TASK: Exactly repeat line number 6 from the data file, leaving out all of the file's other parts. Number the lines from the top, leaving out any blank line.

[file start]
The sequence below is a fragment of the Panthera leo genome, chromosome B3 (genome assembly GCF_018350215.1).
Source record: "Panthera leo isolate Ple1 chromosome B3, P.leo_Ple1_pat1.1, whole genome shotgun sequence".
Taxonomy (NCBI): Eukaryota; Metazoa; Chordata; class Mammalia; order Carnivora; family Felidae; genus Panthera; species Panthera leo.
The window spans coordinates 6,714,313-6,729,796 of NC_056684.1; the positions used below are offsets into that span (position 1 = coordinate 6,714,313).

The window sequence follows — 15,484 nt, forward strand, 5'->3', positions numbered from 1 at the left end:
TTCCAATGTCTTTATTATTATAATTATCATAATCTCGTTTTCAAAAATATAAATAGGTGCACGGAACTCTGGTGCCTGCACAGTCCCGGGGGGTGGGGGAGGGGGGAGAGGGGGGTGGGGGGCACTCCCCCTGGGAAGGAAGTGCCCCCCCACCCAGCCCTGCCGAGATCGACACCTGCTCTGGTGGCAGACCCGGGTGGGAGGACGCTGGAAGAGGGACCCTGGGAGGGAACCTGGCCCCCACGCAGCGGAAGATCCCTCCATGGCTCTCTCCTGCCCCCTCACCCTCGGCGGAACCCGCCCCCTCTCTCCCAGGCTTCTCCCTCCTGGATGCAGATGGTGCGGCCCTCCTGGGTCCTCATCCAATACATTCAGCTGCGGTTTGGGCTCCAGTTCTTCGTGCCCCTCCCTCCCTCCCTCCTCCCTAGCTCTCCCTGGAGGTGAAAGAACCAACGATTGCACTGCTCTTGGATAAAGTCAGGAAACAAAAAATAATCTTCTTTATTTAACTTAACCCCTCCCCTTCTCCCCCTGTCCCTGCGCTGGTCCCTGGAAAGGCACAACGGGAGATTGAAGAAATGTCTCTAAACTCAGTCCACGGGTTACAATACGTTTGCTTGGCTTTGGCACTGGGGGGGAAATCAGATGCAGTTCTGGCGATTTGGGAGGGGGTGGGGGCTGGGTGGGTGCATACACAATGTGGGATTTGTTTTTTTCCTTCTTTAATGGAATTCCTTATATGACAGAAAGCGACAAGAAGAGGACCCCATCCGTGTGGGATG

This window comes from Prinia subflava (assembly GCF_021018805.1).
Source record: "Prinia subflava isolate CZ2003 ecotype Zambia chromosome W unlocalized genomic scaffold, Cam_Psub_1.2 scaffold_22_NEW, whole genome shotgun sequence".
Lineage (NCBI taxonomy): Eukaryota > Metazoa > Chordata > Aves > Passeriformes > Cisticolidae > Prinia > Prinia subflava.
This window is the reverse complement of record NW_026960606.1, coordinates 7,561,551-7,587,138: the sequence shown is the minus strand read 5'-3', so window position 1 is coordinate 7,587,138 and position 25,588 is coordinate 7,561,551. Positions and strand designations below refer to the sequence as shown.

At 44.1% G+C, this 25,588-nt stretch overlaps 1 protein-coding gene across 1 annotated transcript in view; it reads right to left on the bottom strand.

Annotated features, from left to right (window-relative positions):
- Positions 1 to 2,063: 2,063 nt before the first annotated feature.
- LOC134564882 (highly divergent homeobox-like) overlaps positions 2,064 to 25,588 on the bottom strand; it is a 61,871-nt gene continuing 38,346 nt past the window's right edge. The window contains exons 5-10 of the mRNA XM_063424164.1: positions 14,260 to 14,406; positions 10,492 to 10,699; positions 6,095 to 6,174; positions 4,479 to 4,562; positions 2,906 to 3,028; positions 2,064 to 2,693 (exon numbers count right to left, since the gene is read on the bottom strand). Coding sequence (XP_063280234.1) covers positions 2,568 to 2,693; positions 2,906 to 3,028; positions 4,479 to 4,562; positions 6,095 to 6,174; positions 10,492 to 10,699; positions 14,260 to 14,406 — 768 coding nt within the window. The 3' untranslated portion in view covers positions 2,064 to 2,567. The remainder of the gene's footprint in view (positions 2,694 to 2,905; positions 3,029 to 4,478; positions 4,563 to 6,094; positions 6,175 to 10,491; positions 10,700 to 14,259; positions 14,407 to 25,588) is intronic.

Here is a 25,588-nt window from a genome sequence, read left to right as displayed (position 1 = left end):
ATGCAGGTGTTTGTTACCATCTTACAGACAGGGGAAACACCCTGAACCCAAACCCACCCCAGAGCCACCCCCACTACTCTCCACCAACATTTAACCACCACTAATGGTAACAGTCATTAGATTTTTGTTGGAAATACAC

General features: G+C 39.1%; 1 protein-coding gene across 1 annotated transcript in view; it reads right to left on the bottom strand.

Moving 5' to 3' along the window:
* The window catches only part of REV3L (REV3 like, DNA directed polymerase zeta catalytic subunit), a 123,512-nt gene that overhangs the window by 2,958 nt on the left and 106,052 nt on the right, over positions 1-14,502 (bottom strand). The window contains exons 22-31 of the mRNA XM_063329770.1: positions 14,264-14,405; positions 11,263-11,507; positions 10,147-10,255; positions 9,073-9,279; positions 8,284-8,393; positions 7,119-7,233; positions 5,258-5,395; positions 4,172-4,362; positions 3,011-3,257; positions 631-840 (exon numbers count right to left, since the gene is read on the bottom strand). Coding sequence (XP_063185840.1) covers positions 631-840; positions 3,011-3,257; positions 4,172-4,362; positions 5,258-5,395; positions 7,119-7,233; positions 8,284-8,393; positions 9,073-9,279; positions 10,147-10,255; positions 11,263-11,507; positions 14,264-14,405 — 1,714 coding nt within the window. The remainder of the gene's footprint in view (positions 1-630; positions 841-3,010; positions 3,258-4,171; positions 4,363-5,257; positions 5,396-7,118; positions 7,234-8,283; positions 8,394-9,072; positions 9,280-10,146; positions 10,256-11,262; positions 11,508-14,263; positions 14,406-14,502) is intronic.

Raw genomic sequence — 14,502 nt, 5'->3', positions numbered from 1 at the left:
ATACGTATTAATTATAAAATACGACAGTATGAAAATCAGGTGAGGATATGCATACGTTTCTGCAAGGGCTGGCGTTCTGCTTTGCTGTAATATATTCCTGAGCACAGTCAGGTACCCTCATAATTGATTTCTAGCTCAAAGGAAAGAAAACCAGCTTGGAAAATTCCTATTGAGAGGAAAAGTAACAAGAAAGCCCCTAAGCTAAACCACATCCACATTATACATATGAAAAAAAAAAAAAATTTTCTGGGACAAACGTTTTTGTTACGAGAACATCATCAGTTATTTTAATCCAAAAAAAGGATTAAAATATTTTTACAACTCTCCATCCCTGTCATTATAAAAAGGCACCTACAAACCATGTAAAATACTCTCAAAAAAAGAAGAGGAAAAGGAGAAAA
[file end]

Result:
TTCCAATGTCTTTATTATTATAATTATCATAATCTCGTTTTCAAAAATATAAATAGGTGCACGGAACTCTGGTGCCTGCACAGTCCCGGGGGGTGGGGGAGGGGGGAGAGGGGGGTGGGGGGCACTCCCCCTGGGAAGGAAGTGCCCCCCCACCCAGCCCTGCCGAGATCGACACCTGCTCTGGTGGCAGACCCGGGTGGGAGGACGCTGGAAGAGGGACCCTGGGAGGGAACCTGGCCCCCACGCAGCGGAAGATCCCTCCATGGCTCTCTCCTGCCCCCTCACCCTCGGCGGAACCCGCCCCCTCTCTCCCAGGCTTCTCCCTCCTGGATGCAGATGGTGCGGCCCTCCTGGGTCCTCATCCAATACATTCAGCTGCGGTTTGGGCTCCAGTTCTTCGTGCCCCTCCCTCCCTCCCTCCTCCCTAGCTCTCCCTGGAGGTGAAAGAACCAACGATTGCACTGCTCTTGGATAAAGTCAGGAAACAAAAAATAATCTTCTTTATTTAACTTAACCCCTCCCCTTCTCCCCCTGTCCCTGCGCTGGTCCCTGGAAAGGCACAACGGGAGATTGAAGAAATGTCTCTAAACTCAGTCCACGGGTTACAATACGTTTGCTTGGCTTTGGCACTGGGGGGGAAATCAGATGCAGTTCTGGCGATTTGGGAGGGGGTGGGGGCTGGGTGGGTGCATACACAATGTGGGATTTGTTTTTTTCCTTCTTTAATGGAATTCCTTATATGACAGAAAGCGACAAGAAGAGGACCCCATCCGTGTGGGATG